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Diplomacy in Renaissance Rome: The Rise of the Resident Ambassador (Hardback)
  • Diplomacy in Renaissance Rome: The Rise of the Resident Ambassador (Hardback)
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Diplomacy in Renaissance Rome: The Rise of the Resident Ambassador (Hardback)

(author)
£71.99
Hardback 202 Pages / Published: 14/10/2015
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Diplomacy in Renaissance Rome is an investigation of Renaissance diplomacy in practice. Presenting the first book-length study of this subject for sixty years, Catherine Fletcher substantially enhances our understanding of the envoy's role during this pivotal period for the development of diplomacy. Uniting rich but hitherto unexploited archival sources with recent insights from social and cultural history, Fletcher argues for the centrality of the papal court - and the city of Rome - in the formation of the modern European diplomatic system. The book addresses topics such as the political context from the return of the popes to Rome, the 1454 Peace of Lodi and after 1494 the Italian Wars; the assimilation of ambassadors into the ceremonial world; the prescriptive literature; trends in the personnel of diplomacy; an exploration of travel and communication practices; the city of Rome as a space for diplomacy; and the world of gift-giving.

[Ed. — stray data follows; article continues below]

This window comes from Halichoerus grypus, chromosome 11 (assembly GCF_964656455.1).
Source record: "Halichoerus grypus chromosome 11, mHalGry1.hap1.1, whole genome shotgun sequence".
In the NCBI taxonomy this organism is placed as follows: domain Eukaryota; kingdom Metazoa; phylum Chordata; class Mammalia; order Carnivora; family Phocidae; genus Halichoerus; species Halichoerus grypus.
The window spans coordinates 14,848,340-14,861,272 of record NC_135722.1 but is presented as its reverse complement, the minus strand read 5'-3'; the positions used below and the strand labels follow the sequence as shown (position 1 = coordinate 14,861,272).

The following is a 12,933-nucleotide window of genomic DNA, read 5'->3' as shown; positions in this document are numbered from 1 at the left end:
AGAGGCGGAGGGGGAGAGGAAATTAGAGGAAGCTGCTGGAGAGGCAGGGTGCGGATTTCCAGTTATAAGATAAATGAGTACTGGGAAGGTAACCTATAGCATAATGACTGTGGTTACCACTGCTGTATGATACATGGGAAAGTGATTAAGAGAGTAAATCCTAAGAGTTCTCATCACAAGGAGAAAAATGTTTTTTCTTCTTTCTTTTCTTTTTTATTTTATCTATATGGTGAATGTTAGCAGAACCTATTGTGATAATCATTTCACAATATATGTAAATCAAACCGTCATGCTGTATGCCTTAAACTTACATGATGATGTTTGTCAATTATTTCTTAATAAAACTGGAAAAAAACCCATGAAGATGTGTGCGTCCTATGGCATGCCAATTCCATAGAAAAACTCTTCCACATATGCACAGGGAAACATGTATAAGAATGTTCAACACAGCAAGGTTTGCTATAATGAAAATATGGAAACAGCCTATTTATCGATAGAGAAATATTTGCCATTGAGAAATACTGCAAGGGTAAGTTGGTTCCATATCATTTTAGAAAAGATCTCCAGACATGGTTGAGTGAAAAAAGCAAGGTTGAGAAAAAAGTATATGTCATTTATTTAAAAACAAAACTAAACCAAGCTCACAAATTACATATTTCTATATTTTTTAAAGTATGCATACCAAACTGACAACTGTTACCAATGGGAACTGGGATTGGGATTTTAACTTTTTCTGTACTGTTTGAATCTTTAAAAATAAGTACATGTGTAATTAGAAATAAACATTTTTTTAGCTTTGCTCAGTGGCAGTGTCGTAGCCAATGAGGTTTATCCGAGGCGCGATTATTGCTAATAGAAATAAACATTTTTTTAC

Publisher: Cambridge University Press
ISBN: 9781107107793
Number of pages: 202
Weight: 430 g
Dimensions: 229 x 152 x 13 mm


MEDIA REVIEWS
'This study of the rise of the resident foreign ambassador at the papal court is a welcome synthesis of current scholarship combined with Catherine Fletcher's original work on the topic to date.' Jennifer Mara Desilva, Renaissance and Reformation
'Complementing the growing academic interest in premodern diplomacy, Catherine Fletcher's Diplomacy in Renaissance Rome brings the figure of the ambassador to the forefront of scholarly research. ... Ultimately, the book provides a valuable holistic picture of resident diplomacy in Renaissance Rome. ... Fletcher reminds us that diplomacy in itself consisted of a series of practices adapted to circumstances. A diplomat's role and function can thus only be discerned from his activities.' Tatyana A. Zhukova, The Sixteenth Century Journal

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